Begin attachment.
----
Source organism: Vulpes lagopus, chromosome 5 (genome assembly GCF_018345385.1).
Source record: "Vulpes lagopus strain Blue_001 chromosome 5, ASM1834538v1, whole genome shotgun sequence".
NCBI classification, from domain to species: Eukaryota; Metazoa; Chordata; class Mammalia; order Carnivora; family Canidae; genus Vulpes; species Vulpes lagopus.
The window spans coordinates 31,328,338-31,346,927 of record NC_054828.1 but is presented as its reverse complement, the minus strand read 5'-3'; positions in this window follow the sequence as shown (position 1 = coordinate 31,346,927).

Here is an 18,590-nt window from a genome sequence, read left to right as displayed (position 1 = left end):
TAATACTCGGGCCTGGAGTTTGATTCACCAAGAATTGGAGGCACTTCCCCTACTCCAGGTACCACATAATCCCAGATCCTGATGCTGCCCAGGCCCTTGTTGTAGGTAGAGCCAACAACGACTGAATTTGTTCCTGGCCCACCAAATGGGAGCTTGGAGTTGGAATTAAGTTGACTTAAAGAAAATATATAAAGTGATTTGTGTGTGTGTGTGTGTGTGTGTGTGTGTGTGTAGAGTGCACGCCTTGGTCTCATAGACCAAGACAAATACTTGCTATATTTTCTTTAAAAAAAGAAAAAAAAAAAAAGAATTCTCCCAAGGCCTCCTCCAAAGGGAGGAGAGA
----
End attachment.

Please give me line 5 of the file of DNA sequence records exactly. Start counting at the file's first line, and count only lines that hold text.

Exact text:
Here is an 18,590-nt window from a genome sequence, read left to right as displayed (position 1 = left end):